It must also be stressed that core drives are ultimately based in emotion, rather than rationality. The character who committed a great wrong feels deep shame and guilt over what happened, and even more shame and guilt at the idea of not trying to make amends. The character who needs to do something or other to be liked feels deeply fearful and anxious at the thought of being disliked. Some cores might be rational reactions to emotionally-charged situations - the person who believes in finding joy and beauty in every moment has probably consciously decided that feeling good is preferable to feeling bad, and has adopted this philosophy to make that easier.
Also, the same type of core that makes one character act heroically can make another character act villainously, and vice-versa. It all depends on how the character acts out from this core drive.
Core drives can also change. For example, a character who wanted to learn the mystery behind something would no longer have that drive if the mystery was solved. Such a character could eventually develop a new passion or goal to replace it, which could become a new core drive. If you plan for your character to experience an ideological change connected to a core drive, then Changing Alignments, Allegiances, & Loyalties More Believably is highly relevant.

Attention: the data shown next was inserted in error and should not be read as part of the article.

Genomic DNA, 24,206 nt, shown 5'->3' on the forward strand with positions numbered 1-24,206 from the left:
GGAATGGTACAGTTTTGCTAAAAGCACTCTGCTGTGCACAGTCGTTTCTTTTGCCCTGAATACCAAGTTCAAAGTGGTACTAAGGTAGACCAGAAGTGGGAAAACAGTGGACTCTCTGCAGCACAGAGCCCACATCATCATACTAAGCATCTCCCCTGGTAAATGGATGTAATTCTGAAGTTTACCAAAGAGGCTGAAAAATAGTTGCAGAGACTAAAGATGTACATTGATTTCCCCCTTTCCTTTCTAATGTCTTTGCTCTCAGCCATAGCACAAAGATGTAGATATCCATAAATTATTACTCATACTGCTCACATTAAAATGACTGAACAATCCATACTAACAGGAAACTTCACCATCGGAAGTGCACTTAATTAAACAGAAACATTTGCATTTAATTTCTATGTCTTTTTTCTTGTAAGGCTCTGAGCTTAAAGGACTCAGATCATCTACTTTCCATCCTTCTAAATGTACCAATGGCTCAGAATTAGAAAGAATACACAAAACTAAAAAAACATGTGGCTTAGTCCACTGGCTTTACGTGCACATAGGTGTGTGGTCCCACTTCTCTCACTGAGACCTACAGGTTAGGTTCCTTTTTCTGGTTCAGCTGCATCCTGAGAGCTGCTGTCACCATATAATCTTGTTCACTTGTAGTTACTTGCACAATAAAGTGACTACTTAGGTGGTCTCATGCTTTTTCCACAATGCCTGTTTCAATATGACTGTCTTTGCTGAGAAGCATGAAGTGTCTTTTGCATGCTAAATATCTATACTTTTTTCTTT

How you and your characters can benefit from core drives
Core drives help make your characters more interesting overall and help prevent them from feeling fake. Characters who do something because of a deep conviction or desire are much more compelling than characters who just do something (or who have already done something) Because The Plot Demands It. Also, characters without cores tend to come off a bit like puppets who exist only to serve the plot, which makes them difficult to really emotionally connect to and/or makes them feel unreal or forced.
They help you keep your characters consistent. When you've pinned down what it takes to drive your characters to act, or the reasons why they act the way they do, and you make sure your characters' dramatic actions or reactions are always in accordance with this somehow, you're less likely to end up with characters whose actions feel random or forced.